By V. Dion Haynes
Washington Post Staff Writer
Thursday, July 3, 2008
D.C. Schools Chancellor Michelle A. Rhee is proposing a contract that would give mid-level teachers who are paid $62,000 yearly the opportunity to earn more than $100,000 -- but they would have to give up seniority and tenure rights, two union members familiar with the negotiations said yesterday.
Under the proposal, the school system would establish two pay tiers, red and green, said the union members, who spoke on condition of anonymity because the talks are confidential. Teachers in the red tier would receive traditional raises and would maintain tenure. Those who voluntarily go into the green tier would receive thousands of dollars in bonuses and raises, funded with foundation grants, for relinquishing tenure.
Teachers in the green tier would be reviewed yearly and would be allowed to continue in their jobs only if they passed an evaluation and boosted students' test scores, the union members said.
Under Rhee's proposal, raises to the green tier would be more than the 19 percent increase over five years she is proposing for all teachers, the union members said.
They said teachers are opposed to giving up seniority and tenure, no matter the size of their raise, and probably would reject such a proposal.
"You may be trading off your future, your tenure, your job security," a union member said. "When you trade that, it seems to me you're not getting much."
Rhee, who declined to comment yesterday because of the ongoing negotiations, has said she wants a contract that would "revolutionize education as we know it." She also has said she wants to improve instruction by ensuring that the District "has the most highly compensated and competent" teachers in the country.
Education experts who follow teacher contract issues said that D.C. teachers would be among the highest-paid educators in the nation under Rhee's plan and that a proposal eliminating seniority and tenure would be groundbreaking.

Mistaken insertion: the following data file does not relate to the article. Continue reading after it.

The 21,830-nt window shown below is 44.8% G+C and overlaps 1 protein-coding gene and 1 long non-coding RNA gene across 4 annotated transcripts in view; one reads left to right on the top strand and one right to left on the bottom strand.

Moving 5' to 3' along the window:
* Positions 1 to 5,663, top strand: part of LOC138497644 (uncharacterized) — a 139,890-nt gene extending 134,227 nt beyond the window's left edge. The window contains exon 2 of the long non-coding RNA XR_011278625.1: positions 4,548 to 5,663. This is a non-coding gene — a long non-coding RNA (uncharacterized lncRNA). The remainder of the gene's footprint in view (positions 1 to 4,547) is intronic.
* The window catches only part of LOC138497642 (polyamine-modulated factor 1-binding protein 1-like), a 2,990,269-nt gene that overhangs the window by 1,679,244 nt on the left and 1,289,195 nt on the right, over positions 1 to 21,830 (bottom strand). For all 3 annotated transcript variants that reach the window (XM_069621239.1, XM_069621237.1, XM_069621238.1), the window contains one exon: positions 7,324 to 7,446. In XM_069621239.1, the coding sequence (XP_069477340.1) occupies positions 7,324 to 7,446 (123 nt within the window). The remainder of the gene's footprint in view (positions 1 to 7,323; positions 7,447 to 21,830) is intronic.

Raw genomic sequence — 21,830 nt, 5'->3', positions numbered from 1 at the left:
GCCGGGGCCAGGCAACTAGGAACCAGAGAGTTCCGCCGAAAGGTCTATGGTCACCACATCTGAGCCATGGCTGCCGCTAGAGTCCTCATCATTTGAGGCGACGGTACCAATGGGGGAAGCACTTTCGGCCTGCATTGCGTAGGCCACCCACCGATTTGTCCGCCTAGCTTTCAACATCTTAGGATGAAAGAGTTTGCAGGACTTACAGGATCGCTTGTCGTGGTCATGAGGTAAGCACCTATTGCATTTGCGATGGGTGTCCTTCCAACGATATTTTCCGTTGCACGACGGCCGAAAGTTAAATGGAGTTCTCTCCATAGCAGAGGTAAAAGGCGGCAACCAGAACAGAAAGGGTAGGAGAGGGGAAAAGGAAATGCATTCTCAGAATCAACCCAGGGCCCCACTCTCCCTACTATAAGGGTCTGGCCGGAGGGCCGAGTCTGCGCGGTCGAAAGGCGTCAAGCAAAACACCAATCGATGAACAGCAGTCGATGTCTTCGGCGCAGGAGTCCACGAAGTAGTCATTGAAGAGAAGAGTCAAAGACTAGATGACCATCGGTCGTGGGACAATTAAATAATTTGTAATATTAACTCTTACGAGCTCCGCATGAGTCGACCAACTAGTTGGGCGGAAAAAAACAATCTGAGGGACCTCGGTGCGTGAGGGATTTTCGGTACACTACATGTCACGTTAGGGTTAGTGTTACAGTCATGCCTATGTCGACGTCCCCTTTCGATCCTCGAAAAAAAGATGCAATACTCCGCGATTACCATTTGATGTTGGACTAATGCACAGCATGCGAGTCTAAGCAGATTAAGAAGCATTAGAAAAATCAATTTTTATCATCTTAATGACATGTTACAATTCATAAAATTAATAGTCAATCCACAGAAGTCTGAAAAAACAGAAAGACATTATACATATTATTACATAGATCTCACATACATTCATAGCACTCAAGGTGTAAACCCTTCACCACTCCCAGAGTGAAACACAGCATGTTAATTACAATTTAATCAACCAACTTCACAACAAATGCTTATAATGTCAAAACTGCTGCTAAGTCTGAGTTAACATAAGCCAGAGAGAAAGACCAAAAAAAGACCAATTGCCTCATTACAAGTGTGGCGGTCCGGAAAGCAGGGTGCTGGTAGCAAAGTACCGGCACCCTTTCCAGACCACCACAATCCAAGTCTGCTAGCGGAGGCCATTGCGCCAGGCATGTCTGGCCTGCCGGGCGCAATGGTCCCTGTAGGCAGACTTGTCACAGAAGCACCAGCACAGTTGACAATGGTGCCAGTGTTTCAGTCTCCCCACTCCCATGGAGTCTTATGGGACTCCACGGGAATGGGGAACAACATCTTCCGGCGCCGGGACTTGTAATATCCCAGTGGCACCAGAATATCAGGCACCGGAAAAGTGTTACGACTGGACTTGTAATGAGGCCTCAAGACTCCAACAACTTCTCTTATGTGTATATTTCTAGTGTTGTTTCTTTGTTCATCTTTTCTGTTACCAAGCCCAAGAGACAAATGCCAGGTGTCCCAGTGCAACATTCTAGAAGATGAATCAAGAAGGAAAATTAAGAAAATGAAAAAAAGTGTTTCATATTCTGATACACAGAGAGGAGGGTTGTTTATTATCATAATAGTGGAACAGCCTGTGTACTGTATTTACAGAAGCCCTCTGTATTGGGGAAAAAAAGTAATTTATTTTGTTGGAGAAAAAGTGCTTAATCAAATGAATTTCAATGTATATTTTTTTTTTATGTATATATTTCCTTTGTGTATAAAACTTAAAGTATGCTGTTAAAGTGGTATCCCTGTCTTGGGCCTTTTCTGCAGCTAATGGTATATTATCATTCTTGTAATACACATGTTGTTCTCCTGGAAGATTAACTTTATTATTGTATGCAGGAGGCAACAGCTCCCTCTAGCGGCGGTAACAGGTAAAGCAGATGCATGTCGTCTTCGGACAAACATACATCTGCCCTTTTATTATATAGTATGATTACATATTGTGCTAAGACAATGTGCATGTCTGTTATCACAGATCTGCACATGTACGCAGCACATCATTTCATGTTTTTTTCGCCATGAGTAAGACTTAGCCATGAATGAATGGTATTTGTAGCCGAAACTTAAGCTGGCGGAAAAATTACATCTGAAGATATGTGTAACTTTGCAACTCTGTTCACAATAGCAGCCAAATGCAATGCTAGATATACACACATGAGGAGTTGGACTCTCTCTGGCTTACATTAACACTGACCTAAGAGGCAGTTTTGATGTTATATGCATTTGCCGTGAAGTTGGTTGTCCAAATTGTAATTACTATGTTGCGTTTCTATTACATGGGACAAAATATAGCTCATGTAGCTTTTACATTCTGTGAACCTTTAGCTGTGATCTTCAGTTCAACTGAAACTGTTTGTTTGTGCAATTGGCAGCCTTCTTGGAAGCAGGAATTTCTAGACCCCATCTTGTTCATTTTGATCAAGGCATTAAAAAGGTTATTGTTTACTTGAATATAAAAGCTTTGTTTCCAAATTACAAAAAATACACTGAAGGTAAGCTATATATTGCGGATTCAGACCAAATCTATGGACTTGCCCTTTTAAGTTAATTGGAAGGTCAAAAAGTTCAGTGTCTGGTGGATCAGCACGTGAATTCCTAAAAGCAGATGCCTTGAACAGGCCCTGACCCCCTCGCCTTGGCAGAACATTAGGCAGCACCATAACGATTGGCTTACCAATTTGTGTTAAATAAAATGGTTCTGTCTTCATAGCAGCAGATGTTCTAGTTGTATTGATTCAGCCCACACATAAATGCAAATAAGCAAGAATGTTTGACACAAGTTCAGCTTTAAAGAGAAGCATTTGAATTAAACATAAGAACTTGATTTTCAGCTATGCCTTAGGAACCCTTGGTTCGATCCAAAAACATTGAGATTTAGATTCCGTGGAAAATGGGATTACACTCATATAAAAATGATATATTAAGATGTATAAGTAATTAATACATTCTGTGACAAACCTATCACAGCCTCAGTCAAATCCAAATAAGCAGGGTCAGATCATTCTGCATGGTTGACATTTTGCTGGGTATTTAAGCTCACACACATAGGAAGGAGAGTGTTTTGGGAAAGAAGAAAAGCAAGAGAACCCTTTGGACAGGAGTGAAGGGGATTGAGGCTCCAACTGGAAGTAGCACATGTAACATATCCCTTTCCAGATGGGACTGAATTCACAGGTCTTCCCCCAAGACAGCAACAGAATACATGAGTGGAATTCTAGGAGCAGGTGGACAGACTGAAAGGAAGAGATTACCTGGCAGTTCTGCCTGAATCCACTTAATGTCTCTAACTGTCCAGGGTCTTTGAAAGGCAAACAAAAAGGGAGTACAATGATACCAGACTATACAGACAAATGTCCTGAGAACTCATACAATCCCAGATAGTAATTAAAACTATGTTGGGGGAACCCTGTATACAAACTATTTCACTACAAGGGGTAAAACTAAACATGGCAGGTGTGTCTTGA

"Fixing teachers' contracts is a high priority everywhere," said Bryan Hassel, co-director of Public Impact, an education research and consulting organization in Chapel Hill, N.C. "If Rhee accomplishes this, it would be earthshaking reform that would have implications everywhere."
Rhee can restrict seniority rights through a little-used District law that allows principals to diminish seniority rankings and use them among several other factors -- including evaluations, military service and whether the teacher is in a high-demand area such as math or special education -- to make changes during staff cuts.
The law was aimed at addressing "bumping rights," which allow senior teachers losing their positions during cutbacks to displace less-experienced peers at other schools.
"Bumping rights had been viewed as a problem for those of us trying to get quality teachers in the classroom. But we knew it was a challenge getting it out of the contracts," Kevin P. Chavous, who was on the D.C. Council when the law passed, said in a recent interview. "Even after the law was passed, superintendents operated under the assumption that bumping rights were still there."
The union members said Rhee wants to get seniority out of the contract so that it will no longer be a factor in the legislation.
The two union members said Rhee wants to use donations from the Bill & Melinda Gates Foundation, the Michael & Susan Dell Foundation and the Broad Foundation, in part, to pay for the raises and bonuses. Officials from the Gates and Broad foundations would not comment on proposed future funding.
Megan Matthews, a Michael & Susan Dell Foundation spokeswoman, said the foundation has had general discussions with D.C. school officials but has not committed funds to the teacher contract.